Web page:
Friday, August 10, 2007

With all that said, I find this New York Times article to be an even greater threat to the future of American agriculture:

Ethanol is feeding hot market for farmland

While much of the nation worries about a slumping real estate market, people in Midwestern farm country are experiencing exactly the opposite. Take, for instance, the farm here - nearly 80 acres of corn and soybeans off a gravel road in a universe of corn and soybeans - that sold for $10,000 an acre at auction this spring, a price that astonished even the auctioneer.

In central Illinois, prime farmland is selling for about $5,000 an acre on average, up from just over $3,000 an acre five years ago, a study showed. In Nebraska, meanwhile, land values rose 17% in the first quarter of this year over the same time last year, the swiftest such gain in more than a quarter century, said Jason R. Henderson, an economist at the Federal Reserve Bank in Kansas City.

Now, don't get me wrong. I think that the number of young people engaged in farming is the challenge. While this article lays the blame on hands of ethanol mandates, I see the problem much bigger and more complex. Investors were seeking farmland ownership long before the ethanol rage, causing land values to increase beyond what farming could return. Here is one such example from my home state of Nebraska.

Turner's land holdings keep increasing
The 100-year tenure of the McMurtrey Family at a pioneer ranch in Cherry County ended June 26 with a public referee auction at Valentine.

The real issue is the mindset of our young people believing there is no opportunity for them. I stated on Rural Route this week that the opportunities are greater than ever for young people who WANT to farm. The average age of the U.S. farmer, combined with their kids leaving the farm, creates the opportunity for sweat equity positions and purchase after a number of years working in the said operation.

I have not asked for permission to reprint so I will withhold the author's name, but here is one response I received as a result of that comment. I strongly disagree with his sentiments. What is your opinion?

Once again Trent has completely missed the mark. I have heard him espouse this before. He thinks there are legions of aging farmers who are looking for a young person to take over their farm. The fact is 99% of these farmers are only interested in selling their farm to the highest bidder and even if they want someone in particular to take over their place, it is at full market value plus a little more if they can get it.The only real issue they have is how to beat the IRS out of the tax bill. If they could figure this out, they would quit in droves. I am sure every older farmer you approach would be happy to hear that you are willing to take over the labor aspects of their farm, but when you get to the part that we then are going to split up the profits and you are going to let me buy you out at a reasonable price and reasonable terms, the deal is off. Greed is rampant is every aspect of our society and farmers are no different.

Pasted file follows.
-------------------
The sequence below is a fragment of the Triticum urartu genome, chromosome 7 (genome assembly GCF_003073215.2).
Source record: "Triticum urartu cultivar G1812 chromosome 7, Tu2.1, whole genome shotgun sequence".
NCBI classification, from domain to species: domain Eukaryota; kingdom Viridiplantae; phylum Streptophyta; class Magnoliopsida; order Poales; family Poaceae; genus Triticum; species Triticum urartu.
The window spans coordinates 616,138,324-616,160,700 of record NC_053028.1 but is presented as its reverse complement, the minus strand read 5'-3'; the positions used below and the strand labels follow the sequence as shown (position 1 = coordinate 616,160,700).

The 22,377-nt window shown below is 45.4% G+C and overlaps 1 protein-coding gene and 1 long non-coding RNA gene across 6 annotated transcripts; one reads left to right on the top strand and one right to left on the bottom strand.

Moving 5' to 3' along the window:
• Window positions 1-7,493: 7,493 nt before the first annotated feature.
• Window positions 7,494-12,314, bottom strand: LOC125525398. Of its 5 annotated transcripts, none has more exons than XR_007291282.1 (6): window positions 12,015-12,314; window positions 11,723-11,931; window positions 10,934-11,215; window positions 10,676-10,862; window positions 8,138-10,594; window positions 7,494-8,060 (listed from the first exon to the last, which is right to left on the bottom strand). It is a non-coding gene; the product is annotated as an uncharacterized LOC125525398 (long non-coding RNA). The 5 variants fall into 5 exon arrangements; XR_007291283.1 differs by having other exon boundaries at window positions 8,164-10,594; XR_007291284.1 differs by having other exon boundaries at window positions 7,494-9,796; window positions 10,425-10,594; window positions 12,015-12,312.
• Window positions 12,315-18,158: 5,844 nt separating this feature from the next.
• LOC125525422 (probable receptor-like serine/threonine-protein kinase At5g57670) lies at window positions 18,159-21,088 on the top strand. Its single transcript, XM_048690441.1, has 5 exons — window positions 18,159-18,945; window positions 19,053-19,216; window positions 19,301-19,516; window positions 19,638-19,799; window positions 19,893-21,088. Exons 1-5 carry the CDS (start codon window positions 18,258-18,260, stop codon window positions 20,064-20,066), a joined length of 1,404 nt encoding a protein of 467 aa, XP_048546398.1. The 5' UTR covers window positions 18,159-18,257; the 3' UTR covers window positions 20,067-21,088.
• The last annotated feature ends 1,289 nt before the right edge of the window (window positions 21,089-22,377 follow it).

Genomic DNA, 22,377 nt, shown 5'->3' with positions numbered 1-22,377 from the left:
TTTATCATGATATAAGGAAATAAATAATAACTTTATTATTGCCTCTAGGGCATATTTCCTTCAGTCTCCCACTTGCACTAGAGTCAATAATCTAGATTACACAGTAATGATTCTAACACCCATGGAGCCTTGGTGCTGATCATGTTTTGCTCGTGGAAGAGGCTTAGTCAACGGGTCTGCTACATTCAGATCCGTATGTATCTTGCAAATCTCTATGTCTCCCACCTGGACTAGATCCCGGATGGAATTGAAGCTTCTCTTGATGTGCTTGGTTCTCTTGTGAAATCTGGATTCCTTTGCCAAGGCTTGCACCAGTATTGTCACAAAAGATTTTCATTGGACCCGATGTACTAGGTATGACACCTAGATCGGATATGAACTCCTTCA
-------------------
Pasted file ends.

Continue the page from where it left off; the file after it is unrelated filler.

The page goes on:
As to the question of who will take these operations over. We have seen in the past that existing operators just get larger and I believe this trend will continue and accelerate.

Trent needs to take off the rose-colored glasses.
I have to wonder who wrote that letter to you about the greed of farmers...was it Kyle? :)
Anyway, I wrote Kyle on Monday about this when I heard it on RR...While I'd like to think that young men and women who say they want to farm are willing to put in the sweat and debt to get there, I am now wondering if they will do just about anything to farm, like they claim. Or are they donning rose colored glasses thinking of farming as a romantic lifestlyle. This lasts until they see how much debt they have to go into, how much sweat they have to produce for a pittance. AND if they have to relocate, are their spouses willing to follow them?

From inside the factory, farming looks grand as they watch the local crop farmer meet his buddies at the coffee shop every other morning or drive around in brand new pick up trucks, or head to the local tractor show with his newly restored John Deere B. Or when they see how much equipment they own without seeing the payment book. Or when they look at the century old farmhouse all decorated up with a spouse inside cooking a hearty meal with a smile on her face. No, they don't see what's behind the pastoral scene: the sleepless nights, the broken fingers, the dead animals, the broken tractors, the overdue notes and the aged face that is 20 years older than it should be.

As I look at what I just wrote, I wonder to myself why every morning and every night I head out to a hot barn full of hot cows to sweat like construction worker for not enough money to pay my bills at the end of the month. Why do I do it? I think it's simply what's in you...just like Hank Vogler says, that wonderful mutant gene that we have and can't amputate. It's in your blood that no blood transfusion can take care of. Part of it is that you just have it or you don't....the other part is the support you receive from you parents and peers and then consequently from your spouse.

The sky is the limit for a man with a good mom, OR wife behind him...supporting him, respecting him and loving him.

Melissa Hart
North Adams, MI
I just figured out how to keep Loos Tales from being blocked by our server......
Whomever it was that said you were off the mark, is in a sad state of mind. Pessimistic and a "glass that's 1/2 empty" mentality.. As someone that has been experiencing just such an opportunity (sweat equity) for well over a decade, they couldn't be further from the truth.
I and now my family are very fortunate in our partnership. As you know, we are in an area marked for development. But, we have an aging partner (81 years) that wants this farm to remain as such, just because she cherishes the rural/farm lifestyle. She turns away Realtors every couple weeks. Her property has an extremely high value, but she is from a different time period, and not greedy.